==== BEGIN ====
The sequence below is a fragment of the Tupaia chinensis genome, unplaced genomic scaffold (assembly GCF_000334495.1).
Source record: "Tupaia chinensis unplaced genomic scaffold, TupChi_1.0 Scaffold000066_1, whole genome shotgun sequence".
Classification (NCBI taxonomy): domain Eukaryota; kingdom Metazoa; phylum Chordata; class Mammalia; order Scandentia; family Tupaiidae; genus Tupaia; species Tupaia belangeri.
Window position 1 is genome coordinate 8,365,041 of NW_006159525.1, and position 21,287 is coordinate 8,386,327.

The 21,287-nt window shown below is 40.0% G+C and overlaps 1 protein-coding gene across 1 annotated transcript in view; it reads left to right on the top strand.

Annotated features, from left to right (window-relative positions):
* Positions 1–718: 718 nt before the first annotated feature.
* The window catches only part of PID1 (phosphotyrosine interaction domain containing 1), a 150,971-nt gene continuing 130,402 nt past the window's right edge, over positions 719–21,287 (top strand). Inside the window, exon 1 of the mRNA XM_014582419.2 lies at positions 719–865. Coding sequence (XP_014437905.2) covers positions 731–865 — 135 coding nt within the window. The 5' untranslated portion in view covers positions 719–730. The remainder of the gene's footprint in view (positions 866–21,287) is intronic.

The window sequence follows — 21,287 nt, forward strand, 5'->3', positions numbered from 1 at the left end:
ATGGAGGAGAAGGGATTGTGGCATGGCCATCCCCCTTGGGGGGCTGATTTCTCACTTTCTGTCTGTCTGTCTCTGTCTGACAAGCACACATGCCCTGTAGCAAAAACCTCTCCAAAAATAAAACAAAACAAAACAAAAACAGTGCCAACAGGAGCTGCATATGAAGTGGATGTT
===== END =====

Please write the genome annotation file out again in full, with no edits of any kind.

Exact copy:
The sequence below is a fragment of the Tupaia chinensis genome, unplaced genomic scaffold (assembly GCF_000334495.1).
Source record: "Tupaia chinensis unplaced genomic scaffold, TupChi_1.0 Scaffold000066_1, whole genome shotgun sequence".
Classification (NCBI taxonomy): domain Eukaryota; kingdom Metazoa; phylum Chordata; class Mammalia; order Scandentia; family Tupaiidae; genus Tupaia; species Tupaia belangeri.
Window position 1 is genome coordinate 8,365,041 of NW_006159525.1, and position 21,287 is coordinate 8,386,327.

The 21,287-nt window shown below is 40.0% G+C and overlaps 1 protein-coding gene across 1 annotated transcript in view; it reads left to right on the top strand.

Annotated features, from left to right (window-relative positions):
* Positions 1–718: 718 nt before the first annotated feature.
* The window catches only part of PID1 (phosphotyrosine interaction domain containing 1), a 150,971-nt gene continuing 130,402 nt past the window's right edge, over positions 719–21,287 (top strand). Inside the window, exon 1 of the mRNA XM_014582419.2 lies at positions 719–865. Coding sequence (XP_014437905.2) covers positions 731–865 — 135 coding nt within the window. The 5' untranslated portion in view covers positions 719–730. The remainder of the gene's footprint in view (positions 866–21,287) is intronic.

The window sequence follows — 21,287 nt, forward strand, 5'->3', positions numbered from 1 at the left end:
ATGGAGGAGAAGGGATTGTGGCATGGCCATCCCCCTTGGGGGGCTGATTTCTCACTTTCTGTCTGTCTGTCTCTGTCTGACAAGCACACATGCCCTGTAGCAAAAACCTCTCCAAAAATAAAACAAAACAAAACAAAAACAGTGCCAACAGGAGCTGCATATGAAGTGGATGTT